“Legalizing same-sex ‘marriage’ is not a stand-alone policy, independent of all the other activities of the state. Once governments assert that same-sex unions are the equivalent of marriage, those governments must defend and enforce a whole host of other social changes.”
—Jennifer Roback Morse, who wrote this seven years before the U.S. Supreme Court legalized same-sex marriage nationwide.
We have been warned loudly, clearly, and on numerous occasions: If we abandon traditional marriage, we will face societal consequences.
One of the costs of redefining marriage is the rise in acceptance of “polyamory,” defined as “consensual, non-monogamy” according to Luke Brenner’s “The Distinctiveness of Polyamory” in The Journal of Applied Philosophy. As Heritage Foundation scholar Ryan T. Anderson points out, “If marriage can be redefined to be sexually open, why should it be limited to two people in the first place?”
One recent example in March: a New York court granted “tri-custody” rights to three “once-throupled parents” (a married husband and wife and their female neighbor/lover) who had all had significant involvement in the life of the child, who was biologically born to the husband and neighbor/lover. Those who support this change hope this decision could “set solid legal precedent for future custody claims of parents in queer or polyamorous families, a necessary next step in a vision of parenthood and child-rearing that extends beyond the boundaries of monogamous marriage.”
This statement gives us a glimpse of the potential end game of a movement that desires complete sexual freedom, even at the expense of children. Charlotte Attorney Mary Summa laments, in an article for NC Family entitled, “The Changing Definitions of Parenthood,” how children are often ignored in the quest to satisfy adult desires. “The parent/child relationship is the strongest bond in human nature. Marriage is the best environment for children to thrive. Laws have recognized these facts and protected these relationships. Of late, those laws have been dismantled to accommodate the selfish whims of adults.”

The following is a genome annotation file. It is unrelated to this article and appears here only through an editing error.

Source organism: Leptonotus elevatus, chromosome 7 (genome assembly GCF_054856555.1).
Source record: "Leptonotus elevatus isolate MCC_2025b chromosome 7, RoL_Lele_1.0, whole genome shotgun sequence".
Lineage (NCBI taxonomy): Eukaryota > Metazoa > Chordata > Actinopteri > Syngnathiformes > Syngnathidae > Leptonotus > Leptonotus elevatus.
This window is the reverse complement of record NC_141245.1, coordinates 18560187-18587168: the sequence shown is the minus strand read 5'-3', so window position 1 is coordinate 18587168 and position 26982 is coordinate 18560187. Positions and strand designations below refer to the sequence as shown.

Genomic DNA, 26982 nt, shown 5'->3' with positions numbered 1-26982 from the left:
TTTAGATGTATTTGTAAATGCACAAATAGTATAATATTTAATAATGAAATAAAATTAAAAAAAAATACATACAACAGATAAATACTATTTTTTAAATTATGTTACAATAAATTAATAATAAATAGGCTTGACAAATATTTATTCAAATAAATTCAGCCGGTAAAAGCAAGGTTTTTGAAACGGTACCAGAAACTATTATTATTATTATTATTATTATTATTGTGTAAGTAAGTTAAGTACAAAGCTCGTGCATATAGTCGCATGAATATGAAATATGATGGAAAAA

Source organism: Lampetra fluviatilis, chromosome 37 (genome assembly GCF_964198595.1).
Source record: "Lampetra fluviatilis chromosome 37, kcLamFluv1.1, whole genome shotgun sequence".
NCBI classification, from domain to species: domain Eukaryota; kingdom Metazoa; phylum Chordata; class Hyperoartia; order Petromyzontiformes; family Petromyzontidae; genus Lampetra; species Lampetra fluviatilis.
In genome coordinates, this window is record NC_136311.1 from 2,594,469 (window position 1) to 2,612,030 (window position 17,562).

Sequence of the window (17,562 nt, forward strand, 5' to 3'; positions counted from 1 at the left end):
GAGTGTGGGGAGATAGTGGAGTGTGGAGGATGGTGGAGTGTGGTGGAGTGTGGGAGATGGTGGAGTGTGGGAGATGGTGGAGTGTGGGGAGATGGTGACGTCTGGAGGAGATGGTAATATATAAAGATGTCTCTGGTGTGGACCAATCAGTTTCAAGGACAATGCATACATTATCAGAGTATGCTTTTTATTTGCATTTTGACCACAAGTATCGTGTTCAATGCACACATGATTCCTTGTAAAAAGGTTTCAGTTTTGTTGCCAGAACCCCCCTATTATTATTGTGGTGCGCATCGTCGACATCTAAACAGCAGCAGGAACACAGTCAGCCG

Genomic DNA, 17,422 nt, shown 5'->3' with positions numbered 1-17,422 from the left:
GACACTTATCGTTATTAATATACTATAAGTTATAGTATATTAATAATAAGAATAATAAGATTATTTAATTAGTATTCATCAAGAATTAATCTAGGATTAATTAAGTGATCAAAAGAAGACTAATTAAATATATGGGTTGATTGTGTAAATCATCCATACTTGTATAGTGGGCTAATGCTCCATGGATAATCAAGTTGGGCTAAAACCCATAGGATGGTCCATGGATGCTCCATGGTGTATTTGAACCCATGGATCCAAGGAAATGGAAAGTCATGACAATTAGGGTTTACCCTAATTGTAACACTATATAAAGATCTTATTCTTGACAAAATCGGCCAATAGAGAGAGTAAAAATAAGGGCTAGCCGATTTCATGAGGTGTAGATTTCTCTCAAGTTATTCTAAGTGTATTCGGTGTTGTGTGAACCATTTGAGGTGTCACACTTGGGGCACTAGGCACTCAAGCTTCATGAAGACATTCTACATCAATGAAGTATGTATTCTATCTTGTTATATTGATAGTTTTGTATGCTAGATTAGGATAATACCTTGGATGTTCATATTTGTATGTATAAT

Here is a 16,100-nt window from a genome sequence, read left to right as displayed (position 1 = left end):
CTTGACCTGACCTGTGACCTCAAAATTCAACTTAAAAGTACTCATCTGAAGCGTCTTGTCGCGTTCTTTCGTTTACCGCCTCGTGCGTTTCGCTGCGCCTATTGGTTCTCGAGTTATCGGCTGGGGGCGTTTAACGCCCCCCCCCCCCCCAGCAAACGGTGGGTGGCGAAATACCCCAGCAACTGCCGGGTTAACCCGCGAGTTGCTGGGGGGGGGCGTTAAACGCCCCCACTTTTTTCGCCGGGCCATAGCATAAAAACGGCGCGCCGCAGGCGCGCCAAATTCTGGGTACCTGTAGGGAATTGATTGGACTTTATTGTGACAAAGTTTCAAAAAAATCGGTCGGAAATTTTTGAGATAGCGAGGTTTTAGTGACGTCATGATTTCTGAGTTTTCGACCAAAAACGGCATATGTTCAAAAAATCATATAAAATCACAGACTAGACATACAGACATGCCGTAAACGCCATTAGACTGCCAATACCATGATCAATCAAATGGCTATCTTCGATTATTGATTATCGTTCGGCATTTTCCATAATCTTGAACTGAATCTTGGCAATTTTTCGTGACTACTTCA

As a young boy, James Lopez watched a polyamorous relationship play out in his own home, and today he is speaking up for the fundamental rights of children to be known and loved by their biological parents. “If the evidence shows that the best environment for children is the one provided by their mother and father, why willingly challenge this fact of life? Why not promote it instead?”
Astonishingly, the latest in reproductive technology allows for “three-parent babies” by mixing DNA from three people. Wesley J. Smith calls the practice “unethical human experimentation.” While it is not yet known how or if these “three parent” children will suffer psychological or physical damage from the procedure, testing on mice has shown that tampering with life to this extent could cause neurological disorders and metabolic conditions.
Clearly, affirming “poly” relationships abandons what is best for civilized society. Patrick Fagan, Ph.D., explains in his article, “Monogamy Versus Polyamory: The Clash of Civilization and Anti-Civilization,” how polyamory (defined by Fagan as “serial sexual relationships, before, after, or instead of, marriage”) is the “antithesis” of monogamy. “In the culture of monogamy, men are anchored in their families and tied to their wives and children through the free and deliberate focus of their sexuality. In the culture of polyamory, such sexual constraint by men and women is not expected nor is any attempt to foster such restraint considered acceptable, because at its core, polyamory treasures sexual license masquerading as freedom.”
Fagan argues that Western society is “based on and organized around lifelong sexual monogamy—that is, having a sexual relationship with only one person, a spouse, in a lifetime” and protects the “traditional, natural family.”
With today’s world accepting sexual freedom as the ideal, and technological advancements making the seemingly impossible possible, we must stand armed and ready to defend the truth about marriage and work to reinstate those values in our families and society.